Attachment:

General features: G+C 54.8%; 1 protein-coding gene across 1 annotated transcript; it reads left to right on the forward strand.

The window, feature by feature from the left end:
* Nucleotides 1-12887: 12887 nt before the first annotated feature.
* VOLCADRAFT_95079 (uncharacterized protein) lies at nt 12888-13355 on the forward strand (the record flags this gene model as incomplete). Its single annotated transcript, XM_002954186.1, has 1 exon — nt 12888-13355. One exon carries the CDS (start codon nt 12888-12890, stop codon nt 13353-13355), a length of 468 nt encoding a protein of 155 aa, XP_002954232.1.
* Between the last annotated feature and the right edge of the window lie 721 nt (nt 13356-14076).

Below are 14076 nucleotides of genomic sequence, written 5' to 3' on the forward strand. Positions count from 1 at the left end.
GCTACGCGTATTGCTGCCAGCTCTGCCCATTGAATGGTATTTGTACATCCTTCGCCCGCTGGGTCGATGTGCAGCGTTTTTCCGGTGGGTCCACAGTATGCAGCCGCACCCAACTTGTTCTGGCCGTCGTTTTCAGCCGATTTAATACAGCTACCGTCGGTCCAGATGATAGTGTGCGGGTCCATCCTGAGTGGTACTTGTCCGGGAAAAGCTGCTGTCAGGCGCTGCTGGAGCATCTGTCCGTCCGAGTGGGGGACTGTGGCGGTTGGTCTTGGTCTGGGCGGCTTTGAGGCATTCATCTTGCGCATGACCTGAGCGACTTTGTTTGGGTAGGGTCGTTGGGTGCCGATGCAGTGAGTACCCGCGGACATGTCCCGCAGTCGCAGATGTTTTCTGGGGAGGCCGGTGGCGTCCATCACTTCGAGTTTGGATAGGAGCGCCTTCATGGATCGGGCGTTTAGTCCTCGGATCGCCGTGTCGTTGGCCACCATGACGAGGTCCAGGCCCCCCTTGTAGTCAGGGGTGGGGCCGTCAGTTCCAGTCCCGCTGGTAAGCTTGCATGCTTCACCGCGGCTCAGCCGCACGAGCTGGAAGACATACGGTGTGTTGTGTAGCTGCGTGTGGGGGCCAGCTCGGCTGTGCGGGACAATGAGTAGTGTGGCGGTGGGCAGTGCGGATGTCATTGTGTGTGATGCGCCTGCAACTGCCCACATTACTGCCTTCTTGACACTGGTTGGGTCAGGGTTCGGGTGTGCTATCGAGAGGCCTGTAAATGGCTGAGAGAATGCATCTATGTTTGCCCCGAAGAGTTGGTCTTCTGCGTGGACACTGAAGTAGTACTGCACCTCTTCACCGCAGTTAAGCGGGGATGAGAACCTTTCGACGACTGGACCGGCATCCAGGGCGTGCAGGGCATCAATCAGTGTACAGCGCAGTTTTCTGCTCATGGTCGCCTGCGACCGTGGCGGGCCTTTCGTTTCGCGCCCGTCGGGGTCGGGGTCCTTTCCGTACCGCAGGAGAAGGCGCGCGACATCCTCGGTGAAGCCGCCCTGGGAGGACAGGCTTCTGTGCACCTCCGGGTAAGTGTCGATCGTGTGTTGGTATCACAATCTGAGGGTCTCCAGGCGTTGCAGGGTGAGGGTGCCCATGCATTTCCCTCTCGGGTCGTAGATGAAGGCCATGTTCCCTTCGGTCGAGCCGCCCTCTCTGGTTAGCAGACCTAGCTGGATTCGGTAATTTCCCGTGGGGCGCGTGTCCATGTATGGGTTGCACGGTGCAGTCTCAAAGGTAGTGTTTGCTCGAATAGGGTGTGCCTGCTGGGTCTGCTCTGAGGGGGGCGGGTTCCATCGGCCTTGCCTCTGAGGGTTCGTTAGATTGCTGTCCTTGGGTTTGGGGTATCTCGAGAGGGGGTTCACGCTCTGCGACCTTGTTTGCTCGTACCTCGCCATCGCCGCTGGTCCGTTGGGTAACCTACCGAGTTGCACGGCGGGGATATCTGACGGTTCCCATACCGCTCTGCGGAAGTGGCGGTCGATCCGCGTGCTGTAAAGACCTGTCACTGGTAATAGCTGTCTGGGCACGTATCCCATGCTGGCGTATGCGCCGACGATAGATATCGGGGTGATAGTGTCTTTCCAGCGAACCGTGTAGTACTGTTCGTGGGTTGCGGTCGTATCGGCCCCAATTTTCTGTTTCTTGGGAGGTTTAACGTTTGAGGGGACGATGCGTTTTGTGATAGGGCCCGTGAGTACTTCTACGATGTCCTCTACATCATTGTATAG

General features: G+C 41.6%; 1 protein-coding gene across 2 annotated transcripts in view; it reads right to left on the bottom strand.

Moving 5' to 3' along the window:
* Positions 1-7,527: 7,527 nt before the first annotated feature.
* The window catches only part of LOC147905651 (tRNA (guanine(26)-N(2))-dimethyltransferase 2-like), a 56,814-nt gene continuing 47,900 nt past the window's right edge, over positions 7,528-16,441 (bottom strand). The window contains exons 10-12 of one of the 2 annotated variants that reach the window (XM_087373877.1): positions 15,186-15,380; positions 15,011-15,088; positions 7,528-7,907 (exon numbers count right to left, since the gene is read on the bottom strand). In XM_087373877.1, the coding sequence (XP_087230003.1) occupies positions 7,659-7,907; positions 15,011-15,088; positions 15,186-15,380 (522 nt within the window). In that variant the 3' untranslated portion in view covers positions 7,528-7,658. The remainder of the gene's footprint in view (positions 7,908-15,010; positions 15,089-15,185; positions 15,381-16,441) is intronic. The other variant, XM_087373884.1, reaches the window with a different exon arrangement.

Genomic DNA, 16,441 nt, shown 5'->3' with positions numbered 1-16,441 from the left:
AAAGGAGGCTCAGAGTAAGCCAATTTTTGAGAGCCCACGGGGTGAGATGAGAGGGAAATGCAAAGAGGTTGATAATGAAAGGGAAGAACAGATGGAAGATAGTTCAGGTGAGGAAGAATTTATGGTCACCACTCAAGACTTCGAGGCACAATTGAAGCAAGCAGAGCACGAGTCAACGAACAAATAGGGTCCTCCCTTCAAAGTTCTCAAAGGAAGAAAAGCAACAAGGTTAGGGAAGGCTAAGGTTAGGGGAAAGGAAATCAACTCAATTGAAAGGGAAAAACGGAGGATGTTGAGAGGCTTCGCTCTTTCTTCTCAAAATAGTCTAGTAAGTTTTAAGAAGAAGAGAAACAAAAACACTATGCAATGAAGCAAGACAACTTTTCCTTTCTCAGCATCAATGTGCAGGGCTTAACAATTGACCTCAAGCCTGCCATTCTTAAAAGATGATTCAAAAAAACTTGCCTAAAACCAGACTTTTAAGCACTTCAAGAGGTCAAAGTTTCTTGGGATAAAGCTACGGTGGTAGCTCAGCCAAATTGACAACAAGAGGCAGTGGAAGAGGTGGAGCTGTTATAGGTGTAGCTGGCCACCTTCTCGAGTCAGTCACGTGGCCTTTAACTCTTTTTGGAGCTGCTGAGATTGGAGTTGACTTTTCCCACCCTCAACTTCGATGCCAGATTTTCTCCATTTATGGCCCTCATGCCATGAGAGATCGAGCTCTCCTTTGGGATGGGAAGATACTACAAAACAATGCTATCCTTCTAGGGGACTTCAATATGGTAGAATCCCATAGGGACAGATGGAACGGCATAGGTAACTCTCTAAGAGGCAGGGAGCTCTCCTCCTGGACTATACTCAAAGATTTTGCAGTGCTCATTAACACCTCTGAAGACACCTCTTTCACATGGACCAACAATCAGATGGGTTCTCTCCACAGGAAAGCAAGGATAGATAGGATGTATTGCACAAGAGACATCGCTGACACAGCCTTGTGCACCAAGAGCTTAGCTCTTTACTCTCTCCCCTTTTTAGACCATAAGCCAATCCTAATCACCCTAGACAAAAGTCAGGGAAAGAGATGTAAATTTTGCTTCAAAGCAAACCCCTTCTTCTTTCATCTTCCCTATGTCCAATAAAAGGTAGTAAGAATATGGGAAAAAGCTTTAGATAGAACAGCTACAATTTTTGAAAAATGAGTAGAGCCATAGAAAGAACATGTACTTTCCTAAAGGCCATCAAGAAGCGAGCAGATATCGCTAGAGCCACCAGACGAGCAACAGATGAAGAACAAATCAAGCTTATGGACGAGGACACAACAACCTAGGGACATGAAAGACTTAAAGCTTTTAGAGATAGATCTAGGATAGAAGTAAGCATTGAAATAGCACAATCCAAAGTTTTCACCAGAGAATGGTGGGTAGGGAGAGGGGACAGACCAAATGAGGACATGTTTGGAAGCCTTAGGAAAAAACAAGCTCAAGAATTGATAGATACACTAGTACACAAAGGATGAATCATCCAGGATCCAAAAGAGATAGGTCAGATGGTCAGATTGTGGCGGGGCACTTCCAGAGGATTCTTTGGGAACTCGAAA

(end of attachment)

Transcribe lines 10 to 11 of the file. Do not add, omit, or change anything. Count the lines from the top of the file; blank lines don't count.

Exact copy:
* Positions 1-7,527: 7,527 nt before the first annotated feature.
* The window catches only part of LOC147905651 (tRNA (guanine(26)-N(2))-dimethyltransferase 2-like), a 56,814-nt gene continuing 47,900 nt past the window's right edge, over positions 7,528-16,441 (bottom strand). The window contains exons 10-12 of one of the 2 annotated variants that reach the window (XM_087373877.1): positions 15,186-15,380; positions 15,011-15,088; positions 7,528-7,907 (exon numbers count right to left, since the gene is read on the bottom strand). In XM_087373877.1, the coding sequence (XP_087230003.1) occupies positions 7,659-7,907; positions 15,011-15,088; positions 15,186-15,380 (522 nt within the window). In that variant the 3' untranslated portion in view covers positions 7,528-7,658. The remainder of the gene's footprint in view (positions 7,908-15,010; positions 15,089-15,185; positions 15,381-16,441) is intronic. The other variant, XM_087373884.1, reaches the window with a different exon arrangement.